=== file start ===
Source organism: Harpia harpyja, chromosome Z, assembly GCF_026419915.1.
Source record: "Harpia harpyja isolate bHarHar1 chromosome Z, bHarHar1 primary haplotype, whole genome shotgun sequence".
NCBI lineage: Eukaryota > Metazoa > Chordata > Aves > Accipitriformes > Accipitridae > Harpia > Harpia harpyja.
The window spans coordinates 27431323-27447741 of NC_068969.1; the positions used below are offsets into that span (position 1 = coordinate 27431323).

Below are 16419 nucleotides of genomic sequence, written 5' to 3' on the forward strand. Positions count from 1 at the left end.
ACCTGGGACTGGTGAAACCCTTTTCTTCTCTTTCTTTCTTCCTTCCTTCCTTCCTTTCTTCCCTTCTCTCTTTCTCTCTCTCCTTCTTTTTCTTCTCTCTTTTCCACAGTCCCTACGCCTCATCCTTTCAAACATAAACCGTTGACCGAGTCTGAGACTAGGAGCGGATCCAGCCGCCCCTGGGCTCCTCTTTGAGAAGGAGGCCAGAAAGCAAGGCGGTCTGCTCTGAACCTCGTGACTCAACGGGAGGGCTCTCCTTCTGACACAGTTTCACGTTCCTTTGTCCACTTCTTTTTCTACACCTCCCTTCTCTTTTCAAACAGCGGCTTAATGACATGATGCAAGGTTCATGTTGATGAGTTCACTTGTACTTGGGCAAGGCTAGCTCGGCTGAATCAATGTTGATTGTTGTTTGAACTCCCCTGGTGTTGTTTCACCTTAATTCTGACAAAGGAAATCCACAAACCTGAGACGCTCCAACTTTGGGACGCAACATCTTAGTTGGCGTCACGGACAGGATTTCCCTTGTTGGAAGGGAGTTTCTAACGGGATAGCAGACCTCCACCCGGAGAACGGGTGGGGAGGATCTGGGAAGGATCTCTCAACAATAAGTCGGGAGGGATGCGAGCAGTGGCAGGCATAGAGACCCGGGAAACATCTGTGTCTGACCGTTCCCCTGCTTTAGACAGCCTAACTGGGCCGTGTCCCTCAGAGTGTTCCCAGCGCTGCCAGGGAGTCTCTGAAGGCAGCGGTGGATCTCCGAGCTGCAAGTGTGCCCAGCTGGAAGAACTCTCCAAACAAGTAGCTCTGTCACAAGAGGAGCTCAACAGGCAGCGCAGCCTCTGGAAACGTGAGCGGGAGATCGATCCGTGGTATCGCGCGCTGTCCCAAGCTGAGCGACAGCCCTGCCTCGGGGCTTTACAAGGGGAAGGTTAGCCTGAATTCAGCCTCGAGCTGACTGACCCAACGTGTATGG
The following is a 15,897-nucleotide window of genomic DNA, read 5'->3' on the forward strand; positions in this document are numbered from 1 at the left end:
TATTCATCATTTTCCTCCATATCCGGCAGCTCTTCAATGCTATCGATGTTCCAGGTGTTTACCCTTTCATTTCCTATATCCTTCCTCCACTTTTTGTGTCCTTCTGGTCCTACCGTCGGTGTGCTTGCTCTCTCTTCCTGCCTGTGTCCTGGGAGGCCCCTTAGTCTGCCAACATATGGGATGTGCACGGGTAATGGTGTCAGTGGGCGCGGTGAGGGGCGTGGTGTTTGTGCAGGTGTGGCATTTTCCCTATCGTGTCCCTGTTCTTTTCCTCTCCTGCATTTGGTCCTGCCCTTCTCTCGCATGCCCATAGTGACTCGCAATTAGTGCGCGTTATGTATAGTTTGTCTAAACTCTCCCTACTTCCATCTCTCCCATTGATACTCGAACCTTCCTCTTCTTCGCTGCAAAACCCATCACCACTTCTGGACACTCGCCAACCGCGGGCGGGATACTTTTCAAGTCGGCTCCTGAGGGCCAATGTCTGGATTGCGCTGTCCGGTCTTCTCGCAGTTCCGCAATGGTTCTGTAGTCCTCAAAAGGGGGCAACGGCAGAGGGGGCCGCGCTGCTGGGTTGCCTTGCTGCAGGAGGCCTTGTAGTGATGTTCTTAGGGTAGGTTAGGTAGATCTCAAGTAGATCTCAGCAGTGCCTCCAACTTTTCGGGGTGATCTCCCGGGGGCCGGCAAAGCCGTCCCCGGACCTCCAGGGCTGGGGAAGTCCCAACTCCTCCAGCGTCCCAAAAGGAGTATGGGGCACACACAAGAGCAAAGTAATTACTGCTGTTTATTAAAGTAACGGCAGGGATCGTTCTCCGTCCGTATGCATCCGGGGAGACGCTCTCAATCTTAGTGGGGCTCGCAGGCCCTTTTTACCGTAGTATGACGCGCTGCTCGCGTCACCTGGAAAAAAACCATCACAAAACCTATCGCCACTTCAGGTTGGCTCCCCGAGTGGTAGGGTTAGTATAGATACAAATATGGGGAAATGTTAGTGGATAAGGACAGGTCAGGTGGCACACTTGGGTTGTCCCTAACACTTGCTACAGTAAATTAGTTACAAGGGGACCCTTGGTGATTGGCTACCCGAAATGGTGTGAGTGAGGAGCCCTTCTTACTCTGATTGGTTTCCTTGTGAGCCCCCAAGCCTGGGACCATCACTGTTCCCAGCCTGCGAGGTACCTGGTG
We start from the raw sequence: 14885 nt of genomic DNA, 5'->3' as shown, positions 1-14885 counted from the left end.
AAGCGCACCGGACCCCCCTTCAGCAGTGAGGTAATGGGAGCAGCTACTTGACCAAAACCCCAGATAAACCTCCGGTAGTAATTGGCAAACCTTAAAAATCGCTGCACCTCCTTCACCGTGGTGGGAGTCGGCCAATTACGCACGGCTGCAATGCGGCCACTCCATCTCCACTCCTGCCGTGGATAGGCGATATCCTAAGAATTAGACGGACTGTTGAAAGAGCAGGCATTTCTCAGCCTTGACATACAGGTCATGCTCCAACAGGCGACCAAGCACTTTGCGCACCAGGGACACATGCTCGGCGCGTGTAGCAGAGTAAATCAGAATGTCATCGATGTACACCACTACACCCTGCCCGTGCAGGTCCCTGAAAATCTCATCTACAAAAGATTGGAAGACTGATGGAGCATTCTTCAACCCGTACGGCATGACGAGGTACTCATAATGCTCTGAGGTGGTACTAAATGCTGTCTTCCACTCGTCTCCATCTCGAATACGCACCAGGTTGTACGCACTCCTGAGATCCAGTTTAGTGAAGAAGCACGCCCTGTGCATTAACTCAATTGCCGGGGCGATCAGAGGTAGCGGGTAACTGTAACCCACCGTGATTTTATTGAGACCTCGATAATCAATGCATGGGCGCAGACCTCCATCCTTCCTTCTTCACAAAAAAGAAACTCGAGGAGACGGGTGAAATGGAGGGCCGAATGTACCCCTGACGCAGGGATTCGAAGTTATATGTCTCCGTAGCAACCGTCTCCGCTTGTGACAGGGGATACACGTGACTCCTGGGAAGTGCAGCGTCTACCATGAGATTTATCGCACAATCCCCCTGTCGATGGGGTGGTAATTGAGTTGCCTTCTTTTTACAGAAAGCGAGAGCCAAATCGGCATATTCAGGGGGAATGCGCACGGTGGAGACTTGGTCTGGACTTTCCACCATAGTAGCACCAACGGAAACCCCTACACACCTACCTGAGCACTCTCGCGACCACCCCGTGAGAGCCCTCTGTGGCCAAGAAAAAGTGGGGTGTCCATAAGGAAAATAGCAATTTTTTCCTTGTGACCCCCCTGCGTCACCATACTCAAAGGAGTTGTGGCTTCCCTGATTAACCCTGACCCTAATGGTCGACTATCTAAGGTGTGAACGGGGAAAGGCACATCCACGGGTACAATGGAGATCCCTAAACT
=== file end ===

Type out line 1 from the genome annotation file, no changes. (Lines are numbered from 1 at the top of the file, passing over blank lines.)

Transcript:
Source organism: Harpia harpyja, chromosome Z, assembly GCF_026419915.1.